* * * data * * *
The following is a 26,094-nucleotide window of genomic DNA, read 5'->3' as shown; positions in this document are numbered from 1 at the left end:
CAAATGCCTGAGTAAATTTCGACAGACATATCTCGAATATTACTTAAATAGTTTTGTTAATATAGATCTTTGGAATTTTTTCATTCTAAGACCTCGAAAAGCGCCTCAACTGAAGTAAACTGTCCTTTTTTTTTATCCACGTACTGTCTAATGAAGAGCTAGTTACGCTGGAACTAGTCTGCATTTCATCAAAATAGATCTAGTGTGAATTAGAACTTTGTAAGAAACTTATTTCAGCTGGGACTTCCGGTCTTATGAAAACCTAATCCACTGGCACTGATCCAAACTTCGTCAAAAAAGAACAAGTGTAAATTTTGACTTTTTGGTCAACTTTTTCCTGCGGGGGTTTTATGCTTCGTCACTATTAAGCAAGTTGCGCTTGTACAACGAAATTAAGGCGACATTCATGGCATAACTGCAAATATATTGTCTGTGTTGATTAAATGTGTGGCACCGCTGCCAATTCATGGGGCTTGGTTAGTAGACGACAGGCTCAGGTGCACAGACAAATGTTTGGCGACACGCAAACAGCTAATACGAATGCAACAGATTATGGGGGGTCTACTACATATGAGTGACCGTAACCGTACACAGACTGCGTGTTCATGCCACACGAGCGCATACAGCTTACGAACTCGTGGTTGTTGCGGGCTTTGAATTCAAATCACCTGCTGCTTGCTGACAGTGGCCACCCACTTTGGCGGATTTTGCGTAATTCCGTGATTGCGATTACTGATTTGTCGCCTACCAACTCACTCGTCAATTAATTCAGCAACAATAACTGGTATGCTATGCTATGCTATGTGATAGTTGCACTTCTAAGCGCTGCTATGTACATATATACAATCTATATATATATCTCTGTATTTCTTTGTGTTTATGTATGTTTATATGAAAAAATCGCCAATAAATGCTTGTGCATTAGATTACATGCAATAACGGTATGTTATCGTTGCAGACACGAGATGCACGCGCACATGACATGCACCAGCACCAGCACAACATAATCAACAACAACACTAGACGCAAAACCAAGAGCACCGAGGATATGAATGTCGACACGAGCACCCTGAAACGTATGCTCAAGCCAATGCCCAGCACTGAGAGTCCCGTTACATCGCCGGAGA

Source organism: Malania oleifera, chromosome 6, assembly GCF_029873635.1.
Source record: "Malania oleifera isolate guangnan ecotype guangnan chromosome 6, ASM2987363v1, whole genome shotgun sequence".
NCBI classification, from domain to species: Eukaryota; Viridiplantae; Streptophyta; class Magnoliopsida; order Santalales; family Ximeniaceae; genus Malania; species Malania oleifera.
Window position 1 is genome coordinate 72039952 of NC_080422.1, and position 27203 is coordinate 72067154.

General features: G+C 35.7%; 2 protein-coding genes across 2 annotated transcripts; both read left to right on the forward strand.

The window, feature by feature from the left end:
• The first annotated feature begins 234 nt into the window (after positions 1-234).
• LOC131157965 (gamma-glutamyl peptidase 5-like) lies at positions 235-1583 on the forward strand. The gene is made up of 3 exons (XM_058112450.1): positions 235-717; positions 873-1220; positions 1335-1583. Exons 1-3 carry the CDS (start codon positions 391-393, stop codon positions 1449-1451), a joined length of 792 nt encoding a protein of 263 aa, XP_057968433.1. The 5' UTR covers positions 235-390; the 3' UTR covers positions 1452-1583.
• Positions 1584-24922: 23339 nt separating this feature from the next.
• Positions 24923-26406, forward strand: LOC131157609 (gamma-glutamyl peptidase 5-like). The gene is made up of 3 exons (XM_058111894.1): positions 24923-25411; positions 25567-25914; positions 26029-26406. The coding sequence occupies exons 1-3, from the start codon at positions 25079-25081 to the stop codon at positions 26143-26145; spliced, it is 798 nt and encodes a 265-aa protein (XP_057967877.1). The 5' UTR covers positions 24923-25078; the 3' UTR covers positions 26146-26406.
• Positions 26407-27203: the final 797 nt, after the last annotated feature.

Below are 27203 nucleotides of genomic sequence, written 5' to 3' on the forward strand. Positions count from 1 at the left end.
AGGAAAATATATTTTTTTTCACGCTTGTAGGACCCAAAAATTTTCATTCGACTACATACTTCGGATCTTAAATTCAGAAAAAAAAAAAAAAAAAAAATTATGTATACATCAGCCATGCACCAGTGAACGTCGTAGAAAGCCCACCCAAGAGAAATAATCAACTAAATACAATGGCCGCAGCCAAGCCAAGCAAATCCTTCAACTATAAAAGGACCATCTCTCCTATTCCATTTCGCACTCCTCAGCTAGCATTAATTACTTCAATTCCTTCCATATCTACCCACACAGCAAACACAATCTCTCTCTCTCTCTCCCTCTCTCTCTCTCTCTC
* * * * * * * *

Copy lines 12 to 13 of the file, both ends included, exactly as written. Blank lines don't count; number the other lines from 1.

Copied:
• Positions 24923-26406, forward strand: LOC131157609 (gamma-glutamyl peptidase 5-like). The gene is made up of 3 exons (XM_058111894.1): positions 24923-25411; positions 25567-25914; positions 26029-26406. The coding sequence occupies exons 1-3, from the start codon at positions 25079-25081 to the stop codon at positions 26143-26145; spliced, it is 798 nt and encodes a 265-aa protein (XP_057967877.1). The 5' UTR covers positions 24923-25078; the 3' UTR covers positions 26146-26406.
• Positions 26407-27203: the final 797 nt, after the last annotated feature.